Calvert commanded the 77th Brigade magnificently throughout the second Chindit expedition but the march on Mogaung was his finest hour. For his bravery and outstanding leadership in Burma in 1944 he received a bar to the DSO he had been awarded for courage as a column commander in the first expedition.
The Chindits were withdrawn to India for retraining in September 1944. Then, absurdly in view of his battle experiences, Calvert found himself evacuated to England with an Achilles tendon, injured in a football match. The Chindits were abruptly disbanded while he was in hospital but, as soon as he was fit, he was appointed to command the Special Air Service Brigade comprising British, Belgian and French units. The two British units (1 and 2 SAS) were detached for operations in northwest Europe but Calvert led the others on Operation Amherst in Holland and was awarded several Belgian and French decorations.
From the war's end in 1945 Calvert's life went steeply down hill. After a period as a lieutenant-colonel with the Allied Military Government in Trieste, he was appointed to command the newly-raised Malayan Scouts (SAS Regiment) in 1950. The communist insurgency in Malaya was already two years old and there was as yet no sign of the terrorists being eliminated.
The Scouts were formed to hunt them down in the jungle, but volunteers for the unit had been quickly assembled without any of the exacting selection techniques used by the modern SAS. The result was an ill-disciplined shambles which brought neither operational success nor credit on Calvert. He was invalided home on medical grounds in June 1951.
A year later, while on a posting to British forces in Germany, Calvert appeared before a court martial and was dismissed from the Service. The precise circumstances which led to charges of gross indecency with three German youths at Soltau remain obscure. He had taken to visiting a Gasthaus, a short distance from his lodging, each evening. There he had met the youths, who called at his flat, by their later admission, to see what they might steal.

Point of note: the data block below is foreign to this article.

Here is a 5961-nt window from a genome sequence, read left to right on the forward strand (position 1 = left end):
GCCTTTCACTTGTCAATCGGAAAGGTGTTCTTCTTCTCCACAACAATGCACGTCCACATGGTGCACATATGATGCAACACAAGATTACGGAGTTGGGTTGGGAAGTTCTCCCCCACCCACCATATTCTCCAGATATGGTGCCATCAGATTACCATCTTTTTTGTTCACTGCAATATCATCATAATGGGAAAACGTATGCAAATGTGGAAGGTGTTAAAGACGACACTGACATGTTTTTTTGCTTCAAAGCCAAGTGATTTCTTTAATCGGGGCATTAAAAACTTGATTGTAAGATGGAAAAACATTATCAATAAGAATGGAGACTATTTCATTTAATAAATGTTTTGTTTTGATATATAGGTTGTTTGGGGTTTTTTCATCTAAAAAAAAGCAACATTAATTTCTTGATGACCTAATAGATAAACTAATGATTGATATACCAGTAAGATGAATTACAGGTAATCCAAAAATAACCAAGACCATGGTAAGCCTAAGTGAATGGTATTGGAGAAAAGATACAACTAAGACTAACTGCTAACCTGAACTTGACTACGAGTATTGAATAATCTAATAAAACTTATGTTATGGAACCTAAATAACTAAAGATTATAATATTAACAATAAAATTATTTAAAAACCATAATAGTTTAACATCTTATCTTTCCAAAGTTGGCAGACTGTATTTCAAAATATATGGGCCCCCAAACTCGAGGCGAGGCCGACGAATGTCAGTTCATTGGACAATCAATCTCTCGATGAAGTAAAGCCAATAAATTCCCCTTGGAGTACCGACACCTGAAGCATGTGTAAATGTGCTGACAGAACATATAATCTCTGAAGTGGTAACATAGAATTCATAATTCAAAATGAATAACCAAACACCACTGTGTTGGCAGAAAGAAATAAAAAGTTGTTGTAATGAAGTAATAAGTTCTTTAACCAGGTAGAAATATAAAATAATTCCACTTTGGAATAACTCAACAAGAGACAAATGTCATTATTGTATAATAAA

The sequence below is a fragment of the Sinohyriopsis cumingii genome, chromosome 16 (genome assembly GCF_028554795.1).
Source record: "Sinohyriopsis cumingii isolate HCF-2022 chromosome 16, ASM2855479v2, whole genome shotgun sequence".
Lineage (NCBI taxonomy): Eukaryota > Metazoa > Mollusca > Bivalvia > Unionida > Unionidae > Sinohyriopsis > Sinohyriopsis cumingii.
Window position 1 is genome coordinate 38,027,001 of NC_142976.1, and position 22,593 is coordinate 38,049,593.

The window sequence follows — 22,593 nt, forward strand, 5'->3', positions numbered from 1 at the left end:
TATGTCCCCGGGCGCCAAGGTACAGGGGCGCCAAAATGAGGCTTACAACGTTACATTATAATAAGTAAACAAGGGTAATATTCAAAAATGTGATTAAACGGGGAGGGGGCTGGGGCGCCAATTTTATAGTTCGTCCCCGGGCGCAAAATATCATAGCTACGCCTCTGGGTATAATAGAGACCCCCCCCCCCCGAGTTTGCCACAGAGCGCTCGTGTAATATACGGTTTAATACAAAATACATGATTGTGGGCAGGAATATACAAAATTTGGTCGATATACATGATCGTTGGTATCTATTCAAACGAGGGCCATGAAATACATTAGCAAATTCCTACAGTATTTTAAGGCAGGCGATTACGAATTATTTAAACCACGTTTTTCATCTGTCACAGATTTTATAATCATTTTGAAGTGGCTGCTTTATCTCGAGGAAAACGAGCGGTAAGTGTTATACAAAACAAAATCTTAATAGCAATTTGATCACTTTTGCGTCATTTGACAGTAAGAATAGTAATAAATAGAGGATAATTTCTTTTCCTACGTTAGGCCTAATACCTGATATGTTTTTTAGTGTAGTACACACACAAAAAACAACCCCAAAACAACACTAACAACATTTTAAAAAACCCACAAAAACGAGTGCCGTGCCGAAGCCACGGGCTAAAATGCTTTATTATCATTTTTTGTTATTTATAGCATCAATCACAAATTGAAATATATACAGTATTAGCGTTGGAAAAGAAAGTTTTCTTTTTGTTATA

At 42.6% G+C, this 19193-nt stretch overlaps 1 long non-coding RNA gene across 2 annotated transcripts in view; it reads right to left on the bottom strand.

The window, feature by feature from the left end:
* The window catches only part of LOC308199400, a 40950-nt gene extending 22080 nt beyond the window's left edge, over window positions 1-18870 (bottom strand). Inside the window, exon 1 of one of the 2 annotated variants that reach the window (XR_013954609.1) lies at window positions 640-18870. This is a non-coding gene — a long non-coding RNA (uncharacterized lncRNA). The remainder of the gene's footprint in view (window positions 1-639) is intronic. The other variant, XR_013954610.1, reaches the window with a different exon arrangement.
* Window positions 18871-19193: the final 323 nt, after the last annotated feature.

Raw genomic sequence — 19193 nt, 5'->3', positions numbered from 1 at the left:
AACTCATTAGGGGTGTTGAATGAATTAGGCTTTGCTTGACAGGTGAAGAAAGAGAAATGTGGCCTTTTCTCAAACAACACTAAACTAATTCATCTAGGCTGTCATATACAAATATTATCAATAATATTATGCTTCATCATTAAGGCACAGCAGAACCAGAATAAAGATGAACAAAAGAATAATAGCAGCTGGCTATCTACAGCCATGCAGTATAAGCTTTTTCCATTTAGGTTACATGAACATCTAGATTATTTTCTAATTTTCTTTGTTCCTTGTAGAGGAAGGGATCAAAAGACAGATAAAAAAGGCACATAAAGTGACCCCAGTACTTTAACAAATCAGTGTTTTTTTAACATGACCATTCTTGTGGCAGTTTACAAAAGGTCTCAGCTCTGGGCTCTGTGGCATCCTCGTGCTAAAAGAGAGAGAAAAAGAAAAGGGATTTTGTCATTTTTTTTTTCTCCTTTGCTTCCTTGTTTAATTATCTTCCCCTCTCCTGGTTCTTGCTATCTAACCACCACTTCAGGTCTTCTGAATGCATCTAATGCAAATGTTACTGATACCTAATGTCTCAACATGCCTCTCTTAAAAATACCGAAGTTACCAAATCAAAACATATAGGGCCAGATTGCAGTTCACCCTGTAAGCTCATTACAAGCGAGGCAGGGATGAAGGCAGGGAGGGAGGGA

Calvert denied the charges throughout the trial, but his deliberate isolation from other officers of the garrison, and his custom of drinking at the Gasthaus (although he spoke no German), both weighed against him. Two of the youths subsequently withdrew their evidence, but Calvert's conviction was upheld on appeal.
His court martial and dismissal lived with Calvert to the end and made a misery of much of the life that remained to him. He tried working in Australia, but drink dogged him. Then he began to write and lecture on guerrilla warfare and military history in 1969. He had published an acclaimed memoir of his war in Burma, Prisoners of Hope, in 1952, and appointment to a Research Fellowship at Manchester University in 1971 to write The Pattern of Guerrilla Warfare appeared to be the long-sought breakthrough, but the book was never finished. He published Slim as a General in 1972, and many articles on military and political topics. For a time he worked as a gardener.
He was unmarried.
Simon Anglim added:
Far from being shunted off and told to shut up by the British Government, Mike Calvert was sent to Malaya in the early 1950s where he effectively drew up the Dawes Plan, the most successful counter-insurgency doctrine ever, and re-founded the SAS, the modern version of which owes more to the Chindits, and to a mixture of Wingate and Calvert's ideas, than it does to David Stirling's wartime unit. As I said before, the idea that the Chindits were on the wrong end of an establishment vendetta only undermines the credibility of those of us who think that they have things to offer modern armed forces. The video concerned is very good, and is built around an interview between Mike Calvert and Colonel Piers Storie-Pugh, an officer of the modern British Army and quite an expert on Burma and the Chindits, whose acquaintance I made at a recent lecture on Burma at the RUSI. Recommended strongly.